Dreadful Certainty Then and Now

Read or watch everything! This is the only way to keep your finger on the pulse of the culture. As for truth, good luck. I did not have any idea what the Vietnam War was to an individual human being until I talked to a Marine who was there during Tet in 1968. This was in 1973 ― eight years after we entered the war, and just after we left our ally to sink or swim. My understanding was broad brush, geopolitics, strategy, operations. The human dimension was missing. I was a well-insulated university hedgehog. Radical left and blissfully “uncontaminated” by dissenting opinions, including the eyewitnesses who were in Vietnam on all of the sides.

I started reading about Vietnam in an uncle’s veteran affairs magazine in autumn 1964. Through this narrow visor, the enemy was clear. The insurgents in South Vietnam were brutally killing government officials. They were enemies of the supposed democracy we were supporting. But even I, a twelve-year-old boy, knew that Diem had been removed in a very ugly manner under odd circumstances right before Kennedy was killed. The book which sharply clarified the war for me was Nick Turse’s Kill Anything That Moves, which investigated the consequences of the “Free Fire Zones” we employed in South Vietnam. The book is a powerful indictment of a policy which caused immense destruction, and heavy loss of life to the noncombatants of our ally, South Vietnam ― painfully ironic. I read the book three years ago (it was first published in 2013), forty-nine years after the Marines landed in South Vietnam. This was after many years of reading books, seeing films, seeing documentaries, talking to people who were there, seeing plays, and looking at hundreds of photographs. Turse’s book trumped all because he explained how the basic ground tactics we used, which relied on our tremendous firepower, killed the very people we intended to protect. This was fundamental ― our tactics killed too many civilians. The book astonished me, and it changed completely my understanding of the military operations in South Vietnam. The havoc we wrought was reminiscent of the brutal anti-partisan operations executed by the Germans in the Balkans and Eastern Europe in WWII. The ordinary soldier had little control of this vast machinery of destruction. He did not control massed batteries of artillery, the fighters that dropped high explosive and napalm, or the giant B-52's. The policy was decided at the highest level.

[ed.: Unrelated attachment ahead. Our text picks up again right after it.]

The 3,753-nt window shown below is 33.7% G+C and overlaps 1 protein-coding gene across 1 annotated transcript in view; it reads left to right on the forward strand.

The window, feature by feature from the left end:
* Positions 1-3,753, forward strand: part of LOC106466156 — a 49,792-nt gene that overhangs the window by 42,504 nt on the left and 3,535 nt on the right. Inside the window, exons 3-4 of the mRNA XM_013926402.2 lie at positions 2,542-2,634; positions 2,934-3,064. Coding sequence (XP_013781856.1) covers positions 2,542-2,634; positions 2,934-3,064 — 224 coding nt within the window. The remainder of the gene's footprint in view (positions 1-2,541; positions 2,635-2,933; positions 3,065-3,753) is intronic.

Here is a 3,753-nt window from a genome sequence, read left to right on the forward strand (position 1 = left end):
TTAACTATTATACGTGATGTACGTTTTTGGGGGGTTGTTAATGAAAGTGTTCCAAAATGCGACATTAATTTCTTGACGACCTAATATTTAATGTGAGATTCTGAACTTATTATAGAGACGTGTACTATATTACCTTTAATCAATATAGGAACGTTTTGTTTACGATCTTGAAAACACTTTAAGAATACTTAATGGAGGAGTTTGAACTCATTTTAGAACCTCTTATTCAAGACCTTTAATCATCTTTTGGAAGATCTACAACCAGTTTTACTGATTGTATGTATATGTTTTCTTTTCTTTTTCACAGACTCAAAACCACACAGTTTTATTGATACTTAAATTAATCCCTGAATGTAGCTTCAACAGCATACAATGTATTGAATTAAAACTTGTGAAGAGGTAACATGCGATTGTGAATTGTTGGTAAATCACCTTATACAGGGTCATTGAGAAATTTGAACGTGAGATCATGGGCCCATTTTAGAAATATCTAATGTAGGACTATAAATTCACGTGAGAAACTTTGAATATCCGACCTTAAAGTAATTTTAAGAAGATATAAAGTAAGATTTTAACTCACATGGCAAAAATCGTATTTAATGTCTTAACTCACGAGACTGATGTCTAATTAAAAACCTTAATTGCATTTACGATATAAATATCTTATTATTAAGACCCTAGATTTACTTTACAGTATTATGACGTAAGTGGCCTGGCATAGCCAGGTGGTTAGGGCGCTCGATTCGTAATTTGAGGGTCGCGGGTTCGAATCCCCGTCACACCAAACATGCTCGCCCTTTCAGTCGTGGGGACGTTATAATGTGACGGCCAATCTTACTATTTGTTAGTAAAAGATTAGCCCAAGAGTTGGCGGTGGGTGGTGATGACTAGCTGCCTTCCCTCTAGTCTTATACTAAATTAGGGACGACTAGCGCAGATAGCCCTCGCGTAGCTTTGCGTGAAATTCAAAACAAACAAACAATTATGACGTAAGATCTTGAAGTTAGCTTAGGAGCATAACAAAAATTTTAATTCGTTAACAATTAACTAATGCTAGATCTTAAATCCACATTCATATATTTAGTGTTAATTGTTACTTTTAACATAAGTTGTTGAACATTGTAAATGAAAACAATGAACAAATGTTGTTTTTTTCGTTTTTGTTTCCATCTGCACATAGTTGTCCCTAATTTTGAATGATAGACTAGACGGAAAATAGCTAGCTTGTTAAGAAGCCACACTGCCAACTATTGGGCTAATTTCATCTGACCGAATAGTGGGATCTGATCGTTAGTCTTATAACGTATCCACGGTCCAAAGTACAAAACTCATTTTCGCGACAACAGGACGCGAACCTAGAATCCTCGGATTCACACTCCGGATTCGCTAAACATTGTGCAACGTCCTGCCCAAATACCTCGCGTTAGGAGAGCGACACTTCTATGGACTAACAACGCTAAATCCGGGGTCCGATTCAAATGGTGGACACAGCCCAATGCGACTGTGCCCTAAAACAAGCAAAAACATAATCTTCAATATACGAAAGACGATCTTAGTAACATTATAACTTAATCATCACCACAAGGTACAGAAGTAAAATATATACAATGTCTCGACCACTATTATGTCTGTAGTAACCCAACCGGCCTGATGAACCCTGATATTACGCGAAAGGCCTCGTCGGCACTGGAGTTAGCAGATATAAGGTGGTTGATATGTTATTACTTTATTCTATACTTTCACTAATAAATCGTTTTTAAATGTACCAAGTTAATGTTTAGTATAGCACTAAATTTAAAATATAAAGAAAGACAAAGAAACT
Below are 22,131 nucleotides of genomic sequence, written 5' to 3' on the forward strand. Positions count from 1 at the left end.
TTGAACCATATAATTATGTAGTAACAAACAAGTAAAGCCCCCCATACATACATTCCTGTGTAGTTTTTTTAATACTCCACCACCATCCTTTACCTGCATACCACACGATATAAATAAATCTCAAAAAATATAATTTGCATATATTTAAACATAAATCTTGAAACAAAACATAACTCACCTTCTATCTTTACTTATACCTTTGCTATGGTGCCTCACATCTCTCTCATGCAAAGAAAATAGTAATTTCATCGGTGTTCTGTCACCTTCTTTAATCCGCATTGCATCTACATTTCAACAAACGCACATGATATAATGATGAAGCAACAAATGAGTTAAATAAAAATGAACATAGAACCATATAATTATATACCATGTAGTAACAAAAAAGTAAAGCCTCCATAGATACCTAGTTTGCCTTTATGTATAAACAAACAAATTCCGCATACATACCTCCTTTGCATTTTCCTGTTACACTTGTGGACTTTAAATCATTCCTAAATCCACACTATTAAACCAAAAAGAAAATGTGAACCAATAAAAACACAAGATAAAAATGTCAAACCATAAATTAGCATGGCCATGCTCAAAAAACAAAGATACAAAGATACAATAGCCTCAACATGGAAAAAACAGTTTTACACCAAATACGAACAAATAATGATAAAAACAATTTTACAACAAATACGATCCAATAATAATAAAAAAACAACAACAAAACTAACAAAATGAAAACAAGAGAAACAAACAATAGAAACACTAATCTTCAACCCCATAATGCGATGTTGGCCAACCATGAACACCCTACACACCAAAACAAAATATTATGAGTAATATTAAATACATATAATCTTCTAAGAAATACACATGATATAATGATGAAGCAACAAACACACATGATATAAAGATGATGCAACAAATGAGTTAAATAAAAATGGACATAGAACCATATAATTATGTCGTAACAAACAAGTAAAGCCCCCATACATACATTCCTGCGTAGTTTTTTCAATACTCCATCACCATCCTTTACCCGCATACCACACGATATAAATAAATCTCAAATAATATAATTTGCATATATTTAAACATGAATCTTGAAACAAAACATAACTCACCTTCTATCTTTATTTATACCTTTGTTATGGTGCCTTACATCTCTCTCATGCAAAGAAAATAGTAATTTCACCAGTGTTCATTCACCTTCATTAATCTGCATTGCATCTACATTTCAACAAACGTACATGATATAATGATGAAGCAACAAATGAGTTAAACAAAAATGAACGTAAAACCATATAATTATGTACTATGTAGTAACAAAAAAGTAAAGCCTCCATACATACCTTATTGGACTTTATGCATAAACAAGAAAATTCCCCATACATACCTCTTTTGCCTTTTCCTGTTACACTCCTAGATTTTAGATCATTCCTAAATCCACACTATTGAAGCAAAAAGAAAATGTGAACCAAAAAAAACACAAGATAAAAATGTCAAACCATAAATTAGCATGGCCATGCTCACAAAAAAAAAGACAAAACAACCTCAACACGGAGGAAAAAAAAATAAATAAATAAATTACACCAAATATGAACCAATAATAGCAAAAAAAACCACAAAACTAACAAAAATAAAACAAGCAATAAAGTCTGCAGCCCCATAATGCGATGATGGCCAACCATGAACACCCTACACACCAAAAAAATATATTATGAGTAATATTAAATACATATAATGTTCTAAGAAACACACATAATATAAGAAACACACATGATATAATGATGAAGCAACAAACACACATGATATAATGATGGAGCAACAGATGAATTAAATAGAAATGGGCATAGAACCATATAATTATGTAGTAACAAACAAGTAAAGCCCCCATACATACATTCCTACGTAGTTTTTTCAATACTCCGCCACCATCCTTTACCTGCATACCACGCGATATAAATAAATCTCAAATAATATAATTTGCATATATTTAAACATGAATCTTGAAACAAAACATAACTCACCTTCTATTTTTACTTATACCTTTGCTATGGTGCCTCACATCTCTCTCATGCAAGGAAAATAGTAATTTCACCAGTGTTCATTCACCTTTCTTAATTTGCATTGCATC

The truth is the most elusive thing on earth ― next to love. I am certain before I am dead I will be surprised again and again to find the structure in my mind which attempts to model what the war was, will be completely inadequate. Death only brings the process to an end, incomplete, like all things we try to understand about life on this earth.

What troubles me is the dreadful certainty that infects the minds of this age. The polarization in this nation which forbids the sides in political or moral disputes from talking to each other. The Soviets had terrible certainty, and millions died. The Nazis had terrible certainty, and millions died. My generation thought we had conquered the adamantine mindset that propelled people to cross off those with whom we were not in sympathy. We saw this ended in places like Auschwitz. And then, in the social and political inferno of the terrible 1960's, we forgot this mental discipline to see with the broadest vision, to investigate dispassionately all claims, and to beware of the monster, politics, which blinds.

The sides created in that war are still bitterly opposed. All have erected formidable intellectual scaffolding to support their understanding of the world. None concede that this understanding is transient subject to constant correction. We live in a world dominated by mental inflexibility. This is calcification. We are still fighting an ancient war using ancient weapons. None of the disputants bear in mind what happened to the French in 1940 when their inflexible military system was conquered in mere weeks by the new methods of the Germans. I suspect that we are on the cusp of a mental blitzkrieg which will sweep away these ancient mental fabrications which block innovation and flexibility. My generation strove mightily and birthed stasis. Our unwisdom has infected a nation. This will be on our heads. Perhaps, before we pass from the stage, we can bring this stasis to an end?